But they persevered. On the road in Boston, they decided they needed a big uplifting number, preferably about the land. Saturday, after the matinee, the creators went back to their hotel and wrote “Oklahoma.” The director, Reuben Mamoulian, put it in Sunday and Monday nights, and when the chorus rushed down to the footlights and sang, “You’re doin’ fine, Oklahoma” right into the laps of the audience, they knew they had a hit and the title was changed.

One of the more thrilling things about musical theater is the sound of a full chorus and the chorus at the NFCT is wonderful — there’s no other word. We happily accept the convention of a crowd singing the same lyrics, presumably having all had exactly the same thought at the same time and Michael Horn, Sherry Beodeker, Ryan Beodeker and all of the farmers and cowboys in the large cast are marvelous.

Amanda Mouzakes as Ado Annie has the skill to make it look easy as she performs a show-stopping “I Cain’t Say No” and later, she duets with the talented and ingratiating Daniel Yaiullo as Will Parker. Celeste Holm, who originated the Ado Annie part, tells the story that on opening night one of the producers came to her dressing room and said, “Remember, it is a tragedy that Ado Annie can’t say no.” Before she could adjust to that, another producer came in and said, “Remember, we are counting on you for comedy!” Sometimes an actor can only listen to his own instinct!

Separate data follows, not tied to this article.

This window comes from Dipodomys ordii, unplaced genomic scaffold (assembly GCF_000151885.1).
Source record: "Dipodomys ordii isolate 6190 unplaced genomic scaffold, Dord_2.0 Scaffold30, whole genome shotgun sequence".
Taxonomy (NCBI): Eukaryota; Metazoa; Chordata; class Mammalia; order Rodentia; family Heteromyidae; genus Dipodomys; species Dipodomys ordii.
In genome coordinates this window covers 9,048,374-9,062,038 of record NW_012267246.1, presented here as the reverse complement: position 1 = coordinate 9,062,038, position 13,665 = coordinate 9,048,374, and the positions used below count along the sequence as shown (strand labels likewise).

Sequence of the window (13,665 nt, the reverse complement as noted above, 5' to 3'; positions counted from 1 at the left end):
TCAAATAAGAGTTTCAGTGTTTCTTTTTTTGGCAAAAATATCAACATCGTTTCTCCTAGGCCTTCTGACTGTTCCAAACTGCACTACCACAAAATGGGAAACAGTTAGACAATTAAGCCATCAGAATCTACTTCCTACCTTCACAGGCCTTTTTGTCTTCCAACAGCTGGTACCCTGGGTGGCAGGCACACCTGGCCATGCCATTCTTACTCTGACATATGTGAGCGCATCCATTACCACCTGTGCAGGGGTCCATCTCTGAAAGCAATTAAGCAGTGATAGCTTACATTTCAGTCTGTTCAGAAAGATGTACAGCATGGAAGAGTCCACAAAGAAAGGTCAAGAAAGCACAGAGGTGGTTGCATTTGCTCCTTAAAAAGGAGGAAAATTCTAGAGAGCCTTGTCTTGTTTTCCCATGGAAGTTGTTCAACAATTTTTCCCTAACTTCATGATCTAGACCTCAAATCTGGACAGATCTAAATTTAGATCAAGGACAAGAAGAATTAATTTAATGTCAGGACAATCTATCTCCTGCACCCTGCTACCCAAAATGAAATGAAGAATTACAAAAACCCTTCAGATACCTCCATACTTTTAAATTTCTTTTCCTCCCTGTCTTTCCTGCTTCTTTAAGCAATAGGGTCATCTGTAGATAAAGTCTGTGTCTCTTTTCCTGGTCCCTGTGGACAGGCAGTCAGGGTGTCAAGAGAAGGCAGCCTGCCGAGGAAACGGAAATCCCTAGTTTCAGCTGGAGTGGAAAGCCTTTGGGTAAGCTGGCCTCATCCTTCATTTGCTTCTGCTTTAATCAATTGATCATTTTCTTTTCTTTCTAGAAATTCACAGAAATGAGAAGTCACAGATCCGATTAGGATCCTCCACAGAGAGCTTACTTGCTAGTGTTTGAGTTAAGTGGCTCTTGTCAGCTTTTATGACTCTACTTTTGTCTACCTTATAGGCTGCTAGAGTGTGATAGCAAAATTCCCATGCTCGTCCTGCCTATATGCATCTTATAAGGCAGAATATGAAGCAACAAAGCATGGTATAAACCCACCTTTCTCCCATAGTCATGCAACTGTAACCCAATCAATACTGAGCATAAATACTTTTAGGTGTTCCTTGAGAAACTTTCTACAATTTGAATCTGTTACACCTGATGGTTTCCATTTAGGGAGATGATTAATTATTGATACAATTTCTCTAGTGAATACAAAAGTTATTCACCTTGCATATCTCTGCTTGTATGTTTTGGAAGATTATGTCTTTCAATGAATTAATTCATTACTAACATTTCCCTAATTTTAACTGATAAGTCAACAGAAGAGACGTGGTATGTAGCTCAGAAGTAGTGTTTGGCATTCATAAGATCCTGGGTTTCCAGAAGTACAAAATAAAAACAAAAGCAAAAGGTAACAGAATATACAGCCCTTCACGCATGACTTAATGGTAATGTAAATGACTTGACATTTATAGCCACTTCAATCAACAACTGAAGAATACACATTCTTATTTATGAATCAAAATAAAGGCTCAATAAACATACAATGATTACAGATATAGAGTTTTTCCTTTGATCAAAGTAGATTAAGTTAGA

Luckily, at NFCT, the company listened to producer Marion Stark and director Robert Horn. The myriad components of musical production are gathered, unified and presented beautifully by Ms. Stark. Robert Horn’s direction is clear, exuberant, sensitive and altogether right.

Of course, once the curtain is up, it is the pianists who hold the evening together and move it along. Patricia Wall and Kelli Baumann are the real wizards of this magical evening. We lose ourselves in their music and owe them two great “bravos.”